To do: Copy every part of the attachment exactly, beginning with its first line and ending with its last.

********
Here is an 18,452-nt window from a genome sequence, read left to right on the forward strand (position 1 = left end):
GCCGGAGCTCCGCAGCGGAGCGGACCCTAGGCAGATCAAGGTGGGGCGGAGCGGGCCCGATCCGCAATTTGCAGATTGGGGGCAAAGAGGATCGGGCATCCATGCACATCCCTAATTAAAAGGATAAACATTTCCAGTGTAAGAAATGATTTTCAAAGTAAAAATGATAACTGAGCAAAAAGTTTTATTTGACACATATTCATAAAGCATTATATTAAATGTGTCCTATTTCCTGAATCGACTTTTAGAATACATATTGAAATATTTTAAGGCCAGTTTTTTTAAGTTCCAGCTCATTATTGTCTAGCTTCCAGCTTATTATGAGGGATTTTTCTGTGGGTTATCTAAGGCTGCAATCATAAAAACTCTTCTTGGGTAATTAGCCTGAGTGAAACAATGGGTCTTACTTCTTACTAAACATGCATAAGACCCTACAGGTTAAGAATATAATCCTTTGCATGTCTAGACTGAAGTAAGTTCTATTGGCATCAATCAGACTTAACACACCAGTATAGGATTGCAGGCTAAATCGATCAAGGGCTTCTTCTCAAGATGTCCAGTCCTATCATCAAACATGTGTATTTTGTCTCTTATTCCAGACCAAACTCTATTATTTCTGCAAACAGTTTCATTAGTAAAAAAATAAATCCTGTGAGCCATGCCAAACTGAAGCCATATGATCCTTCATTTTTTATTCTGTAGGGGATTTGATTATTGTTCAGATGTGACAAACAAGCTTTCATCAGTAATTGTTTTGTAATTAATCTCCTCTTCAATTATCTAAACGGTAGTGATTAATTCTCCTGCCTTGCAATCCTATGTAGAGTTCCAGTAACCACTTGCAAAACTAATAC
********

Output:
Here is an 18,452-nt window from a genome sequence, read left to right on the forward strand (position 1 = left end):
GCCGGAGCTCCGCAGCGGAGCGGACCCTAGGCAGATCAAGGTGGGGCGGAGCGGGCCCGATCCGCAATTTGCAGATTGGGGGCAAAGAGGATCGGGCATCCATGCACATCCCTAATTAAAAGGATAAACATTTCCAGTGTAAGAAATGATTTTCAAAGTAAAAATGATAACTGAGCAAAAAGTTTTATTTGACACATATTCATAAAGCATTATATTAAATGTGTCCTATTTCCTGAATCGACTTTTAGAATACATATTGAAATATTTTAAGGCCAGTTTTTTTAAGTTCCAGCTCATTATTGTCTAGCTTCCAGCTTATTATGAGGGATTTTTCTGTGGGTTATCTAAGGCTGCAATCATAAAAACTCTTCTTGGGTAATTAGCCTGAGTGAAACAATGGGTCTTACTTCTTACTAAACATGCATAAGACCCTACAGGTTAAGAATATAATCCTTTGCATGTCTAGACTGAAGTAAGTTCTATTGGCATCAATCAGACTTAACACACCAGTATAGGATTGCAGGCTAAATCGATCAAGGGCTTCTTCTCAAGATGTCCAGTCCTATCATCAAACATGTGTATTTTGTCTCTTATTCCAGACCAAACTCTATTATTTCTGCAAACAGTTTCATTAGTAAAAAAATAAATCCTGTGAGCCATGCCAAACTGAAGCCATATGATCCTTCATTTTTTATTCTGTAGGGGATTTGATTATTGTTCAGATGTGACAAACAAGCTTTCATCAGTAATTGTTTTGTAATTAATCTCCTCTTCAATTATCTAAACGGTAGTGATTAATTCTCCTGCCTTGCAATCCTATGTAGAGTTCCAGTAACCACTTGCAAAACTAATAC